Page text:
In the world of medicine, research on embryonic stem cells offers the possibility of curing fatal and debilitating diseases. In the world of aquaculture, embryonic stem cell research may enhance production and reduce environmental risks.
With funding from Illinois-Indiana Sea Grant, a team of Purdue University scientists have developed fish embryonic stem cell lines that can potentially be used to modify the genetic characteristics of any fish species. Paul Collodi and his team established these cultured cells from zebrafish that can form viable eggs or sperm when transplanted into an embryo. The cells may be used in the future to introduce specific alterations into the fish chromosomes.
One of the ultimate goals of this research is to use these cell lines to grow fish that are lacking the hormone necessary for fertility (which can be reversed by adding the hormone to the fish’s diet). Controlling fertility in aquaculture production offers a way to reduce the threat of non-native species escaping and disrupting the balance of local waterways. A prime example of an invasive species escaping from aquaculture production is Asian carp. These fish have moved up the Mississippi River and pose a threat to the Great Lakes.
“If this technology is successful, it also offers many possibilities of enhancing aquaculture production through the manipulation of specific desirable genes. In an aquaculture setting, we may be able to control growth, disease, and reproduction rates, or change species characteristics and improve survival capabilities,” said Collodi. “Zebrafish possess a number of characteristics that make them ideal for developing this technology, including that they are relatively inexpensive and easy to maintain in the laboratory, but once we successfully develop gene-transfer methods, they will be applied to commercially important species.”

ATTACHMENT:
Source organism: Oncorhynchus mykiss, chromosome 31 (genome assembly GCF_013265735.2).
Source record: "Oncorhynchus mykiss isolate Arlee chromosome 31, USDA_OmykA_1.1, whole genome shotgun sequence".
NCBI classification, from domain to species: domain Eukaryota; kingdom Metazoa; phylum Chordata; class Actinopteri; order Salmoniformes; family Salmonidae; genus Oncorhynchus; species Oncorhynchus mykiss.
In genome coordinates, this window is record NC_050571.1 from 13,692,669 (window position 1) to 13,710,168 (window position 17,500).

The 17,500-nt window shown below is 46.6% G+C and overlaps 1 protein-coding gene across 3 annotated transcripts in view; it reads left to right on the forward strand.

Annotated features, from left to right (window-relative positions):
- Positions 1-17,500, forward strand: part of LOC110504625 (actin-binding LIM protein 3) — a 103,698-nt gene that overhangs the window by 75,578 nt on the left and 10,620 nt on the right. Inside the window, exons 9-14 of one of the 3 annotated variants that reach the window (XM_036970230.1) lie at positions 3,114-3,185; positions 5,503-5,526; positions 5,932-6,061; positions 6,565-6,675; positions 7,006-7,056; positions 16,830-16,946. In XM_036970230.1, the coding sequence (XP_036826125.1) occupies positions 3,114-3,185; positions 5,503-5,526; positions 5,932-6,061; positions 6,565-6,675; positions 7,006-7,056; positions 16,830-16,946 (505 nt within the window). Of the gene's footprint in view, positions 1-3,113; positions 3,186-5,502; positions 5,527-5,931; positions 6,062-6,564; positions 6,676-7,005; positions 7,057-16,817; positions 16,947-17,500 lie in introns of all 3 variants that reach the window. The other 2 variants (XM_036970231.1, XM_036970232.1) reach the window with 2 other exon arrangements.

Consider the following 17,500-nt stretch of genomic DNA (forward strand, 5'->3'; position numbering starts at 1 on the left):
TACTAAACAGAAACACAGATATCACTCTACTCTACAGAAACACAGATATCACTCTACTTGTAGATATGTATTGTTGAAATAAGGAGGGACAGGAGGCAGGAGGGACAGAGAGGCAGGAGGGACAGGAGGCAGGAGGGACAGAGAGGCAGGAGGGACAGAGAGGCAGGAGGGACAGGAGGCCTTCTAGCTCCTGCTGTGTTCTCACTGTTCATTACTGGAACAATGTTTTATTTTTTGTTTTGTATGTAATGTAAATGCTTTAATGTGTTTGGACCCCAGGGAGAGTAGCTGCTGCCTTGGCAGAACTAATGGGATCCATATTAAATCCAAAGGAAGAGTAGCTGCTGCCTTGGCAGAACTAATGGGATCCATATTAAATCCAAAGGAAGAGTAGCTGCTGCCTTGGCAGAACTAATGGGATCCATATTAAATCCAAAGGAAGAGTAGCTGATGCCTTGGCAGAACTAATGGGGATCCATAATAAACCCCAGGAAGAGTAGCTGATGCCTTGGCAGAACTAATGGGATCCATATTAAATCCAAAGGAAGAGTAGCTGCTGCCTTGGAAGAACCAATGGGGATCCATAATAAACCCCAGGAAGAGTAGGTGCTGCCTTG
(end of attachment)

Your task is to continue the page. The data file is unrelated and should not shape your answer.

“This work may also have implications for research into the genetic basis for human disease and the development of new drugs,” said Collodi. “We are doing very basic research into gene function during embryonic development, which may offer insight into developmental abnormalities and help pinpoint which genes play a role in disease.”
This project has involved a series of difficult steps. First, the scientists developed a technique to grow zebrafish embryonic cells in a culture dish long enough to be practical for genetic research. Stem cells have the ability to develop into any kind of tissue, which makes them particularly useful for introducing genetic alterations. For example, it is critical that when these cells are transplanted into a host embryo, they have the ability to differentiate into sperm or egg, providing the means to pass on the altered trait.
The next step was to make specific genetic alterations in embryonic stem cells and to isolate these altered cells in a culture dish. The researchers used a red fluorescent protein gene as a way of identifying these cells. Now Collodi’s team is working to transfer the selected cells that carry the genetic alteration back into an embryo to produce fish with the altered trait. “We are using pigmentation pattern to determine if the embryonic stem cells contributed to the germ line of the host embryo and the genetic alteration was transferred to the next generation,” he said.
Collodi now has funding from the USDA and the National Institute of Health to continue this work. “The initial support from Illinois-Indiana Sea Grant allowed our lab to generate this promising data that has led to much larger funding opportunities,” he added.
The Illinois-Indiana Sea Grant College Program is one of more than 30 National Sea Grant College Programs. Created by Congress in 1966, Sea Grant combines university, government, business and industry expertise to address coastal and Great Lakes needs. Funding is provided by the National Oceanic Atmospheric Administration (NOAA), U. S. Department of Commerce, the University of Illinois at Urbana-Champaign and Purdue University at West Lafayette, Indiana.